The Fay B. Kaigler Children's Book Festival is an annual book festival that was founded in 1968 and is sponsored by The University of Southern Mississippi.
In 1968, Dr. Warren Tracy, chairman of the Library Science Department and university librarian for The University of Southern Mississippi, saw his vision for a children’s literature conference come to life. The university, under the leadership of Dr. William D. McCain, and the Library Science department hosted the Conference on the Writing, Illustrating, and Publishing of Children's Books, the first of what soon became the annual Children's Book Festival.
Two years earlier, Dr. Lena de Grummond, professor of Library Science, with Dr. Tracy’s blessing, had begun to procure early children's books to support the Library Science program. She spent countless hours writing to authors and illustrators of contemporary children’s books to acquire original material for the library. Contributions of artwork and manuscripts flowed in from across the United States and Canada. Today, more than 1200 authors and illustrators are represented in the de Grummond Children's Literature Collection.
In his original vision for a children's literature conference, Dr. Tracy saw the conference as a way to highlight the de Grummond Collection. That first conference in May 1968 was designed to announce the opening of the special children's literature collection. Librarians, teachers, parents, and other adults interested in promoting children's literature were invited for three days of exhibits, workshops, and panel discussions led by publishers and editors of children's books. Dr. Francis Lander Spain, past president of the American Library Association and former head of the children's department of the New York Public Library, spoke at the first evening session, which was open to the public.
In 1969, the conference became known as the Children's Book Festival and included an event that became an honored tradition – presentation of The University of Southern Mississippi Medallion, an award for distinguished service in the field of children’s literature. A committee of professionals associated with children’s literature selects the recipient each year. Unique among literary prizes, the medallion is awarded for an individual's total body of work, rather than for one particular work, and each medallion is different. Cast in silver for the recipient and for permanent display in the de Grummond Collection, in bronze for sale to the public, a profile of the honoree is engraved on the face, or obverse, of the medallion, and an illustration from the honoree's work is engraved on the reverse side. Since the first award to author Lois Lenski at the Second Annual Children’s Book Festival, the Southern Miss Medallion has been presented to an outstanding array of children’s authors and illustrators.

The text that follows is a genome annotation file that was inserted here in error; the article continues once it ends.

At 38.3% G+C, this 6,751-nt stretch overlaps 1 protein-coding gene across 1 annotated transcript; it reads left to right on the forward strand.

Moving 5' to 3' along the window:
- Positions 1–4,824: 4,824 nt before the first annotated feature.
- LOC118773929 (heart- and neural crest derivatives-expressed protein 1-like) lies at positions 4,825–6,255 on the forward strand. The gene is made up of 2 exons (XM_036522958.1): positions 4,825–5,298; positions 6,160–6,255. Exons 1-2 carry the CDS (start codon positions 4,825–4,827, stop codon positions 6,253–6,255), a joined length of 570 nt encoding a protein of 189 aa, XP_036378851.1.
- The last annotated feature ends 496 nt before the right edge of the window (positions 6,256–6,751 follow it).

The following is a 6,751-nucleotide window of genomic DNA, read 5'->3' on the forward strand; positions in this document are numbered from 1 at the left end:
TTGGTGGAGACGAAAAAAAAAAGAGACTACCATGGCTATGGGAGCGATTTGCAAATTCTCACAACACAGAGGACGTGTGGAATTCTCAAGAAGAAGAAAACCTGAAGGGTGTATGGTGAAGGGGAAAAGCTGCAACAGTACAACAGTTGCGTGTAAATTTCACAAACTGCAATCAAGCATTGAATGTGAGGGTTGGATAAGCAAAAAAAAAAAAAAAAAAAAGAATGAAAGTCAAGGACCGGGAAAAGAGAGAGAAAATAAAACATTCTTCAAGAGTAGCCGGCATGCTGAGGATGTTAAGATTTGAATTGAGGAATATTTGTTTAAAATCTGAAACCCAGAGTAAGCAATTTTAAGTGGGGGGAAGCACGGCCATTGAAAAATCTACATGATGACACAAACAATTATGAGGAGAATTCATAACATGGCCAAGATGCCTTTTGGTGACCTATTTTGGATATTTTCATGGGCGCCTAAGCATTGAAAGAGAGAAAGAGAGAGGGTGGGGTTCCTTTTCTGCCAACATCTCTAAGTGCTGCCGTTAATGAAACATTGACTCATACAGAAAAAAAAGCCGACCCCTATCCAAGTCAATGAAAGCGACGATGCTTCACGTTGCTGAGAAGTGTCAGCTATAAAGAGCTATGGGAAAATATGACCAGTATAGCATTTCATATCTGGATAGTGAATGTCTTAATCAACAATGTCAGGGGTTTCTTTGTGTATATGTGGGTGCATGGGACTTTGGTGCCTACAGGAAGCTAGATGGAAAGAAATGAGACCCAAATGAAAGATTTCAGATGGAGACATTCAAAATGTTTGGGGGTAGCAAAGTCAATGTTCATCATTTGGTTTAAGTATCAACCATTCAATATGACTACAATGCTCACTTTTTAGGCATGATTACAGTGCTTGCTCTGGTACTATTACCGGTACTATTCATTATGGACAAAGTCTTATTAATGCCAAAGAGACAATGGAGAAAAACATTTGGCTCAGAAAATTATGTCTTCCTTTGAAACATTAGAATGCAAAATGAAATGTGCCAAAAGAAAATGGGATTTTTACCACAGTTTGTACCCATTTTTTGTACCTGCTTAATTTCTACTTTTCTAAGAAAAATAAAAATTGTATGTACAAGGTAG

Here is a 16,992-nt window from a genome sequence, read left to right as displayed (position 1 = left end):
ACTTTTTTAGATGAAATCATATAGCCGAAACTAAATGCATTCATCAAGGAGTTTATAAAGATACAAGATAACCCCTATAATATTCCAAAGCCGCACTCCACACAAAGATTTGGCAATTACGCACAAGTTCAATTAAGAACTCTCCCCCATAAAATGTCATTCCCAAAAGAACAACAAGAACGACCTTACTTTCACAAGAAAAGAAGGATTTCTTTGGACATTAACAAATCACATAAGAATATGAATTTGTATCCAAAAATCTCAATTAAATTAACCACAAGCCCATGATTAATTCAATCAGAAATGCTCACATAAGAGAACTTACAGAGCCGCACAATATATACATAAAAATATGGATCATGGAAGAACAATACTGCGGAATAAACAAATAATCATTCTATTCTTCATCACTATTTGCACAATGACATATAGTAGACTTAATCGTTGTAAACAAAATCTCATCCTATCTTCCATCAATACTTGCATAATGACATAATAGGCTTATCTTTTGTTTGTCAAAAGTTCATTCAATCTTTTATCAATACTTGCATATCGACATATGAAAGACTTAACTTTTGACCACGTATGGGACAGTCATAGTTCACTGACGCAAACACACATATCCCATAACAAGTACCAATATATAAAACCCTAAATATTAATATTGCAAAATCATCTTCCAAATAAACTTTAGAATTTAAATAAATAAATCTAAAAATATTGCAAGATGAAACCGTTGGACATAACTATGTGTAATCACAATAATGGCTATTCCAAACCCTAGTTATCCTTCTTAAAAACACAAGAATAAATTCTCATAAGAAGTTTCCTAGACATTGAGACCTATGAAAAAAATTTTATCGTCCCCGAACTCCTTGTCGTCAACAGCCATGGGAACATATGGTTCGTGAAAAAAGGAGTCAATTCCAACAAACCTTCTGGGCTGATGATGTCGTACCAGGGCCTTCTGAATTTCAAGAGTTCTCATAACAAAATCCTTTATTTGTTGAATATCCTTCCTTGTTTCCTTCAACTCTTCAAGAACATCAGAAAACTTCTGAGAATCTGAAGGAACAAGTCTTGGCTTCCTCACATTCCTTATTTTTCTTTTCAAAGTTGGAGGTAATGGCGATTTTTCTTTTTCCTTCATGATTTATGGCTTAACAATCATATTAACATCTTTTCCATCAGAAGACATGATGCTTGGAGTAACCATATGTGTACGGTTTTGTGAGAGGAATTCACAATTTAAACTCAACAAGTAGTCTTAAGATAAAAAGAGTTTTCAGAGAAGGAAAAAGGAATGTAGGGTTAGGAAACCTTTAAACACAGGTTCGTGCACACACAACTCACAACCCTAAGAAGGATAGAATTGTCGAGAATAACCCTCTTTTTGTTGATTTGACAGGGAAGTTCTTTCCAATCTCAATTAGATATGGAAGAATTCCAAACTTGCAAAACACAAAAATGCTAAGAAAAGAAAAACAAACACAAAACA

From 1977 to 1980, Dr. Onva K. Boshears served as director of the festival. Dr. Jeannine Laughlin-Porter assumed the directorship in 1980. That was the year Ezra Jack Keats, internationally acclaimed author and illustrator for children, was invited to accept the Southern Miss Medallion. Following his visit, Keats became one of the strongest supporters of the Children's Book Festival and the de Grummond Collection. Since his death, the university has acquired his personal and professional papers, original artwork, typescripts, and dummies and preliminary sketches for 36 of his books. The materials are now housed in the de Grummond Collection. In 1985, the Keats Foundation established an Ezra Jack Keats lectureship, with Barbara Cooney as the artist honoree and Brian Alderson as the first Keats lecturer. Children's Authors Speak, a collection of speeches compiled by Dr. Laughlin-Porter and Sherry Laughlin, was published in 1993 and includes a number of Keats lectures, as well as speeches by Southern Miss Medallion honorees.
Dr. Boshears, during Dr. Laughlin-Porter's directorship of the festival, continued to work closely with her and chaired the Medallion Selection Committee through spring 1993. In 1994, he resumed directorship of the festival and continued as director until his retirement in 2001. Dr. Rosemary Chance, an assistant professor in the School of Library and Information Science, became the director of the festival in 2002. Upon Dr. Chance's retirement in 2004, Dr. Catharine Bomhold became the director of the Fay B. Kaigler Children’s Book Festival.
In 1998, Miss Fay B. Kaigler, a retired elementary school teacher and native Mississippian, funded the first Kaigler–Lamont Award to be given for distinguished service to children by a librarian or teacher. On December 5, 2001, the festival was renamed in honor of Miss Kaigler, who contributed a planned gift to the festival.
The University of Southern Mississippi Medallion
The University of Southern Mississippi Medallion, sometimes promoted as the Southern Miss Medallion, annually recognizes one person for "outstanding contributions in the field of children's literature". It was inaugurated at the second annual Festival in 1969.
"Silver medallions are cast for the recipient, for the president of The University of Southern Mississippi, for members of the medallion selection committee, and for the de Grummond Children's Literature Collection's permanent display. In addition, bronze medallions are cast and are available for purchase during the festival." —2010 Program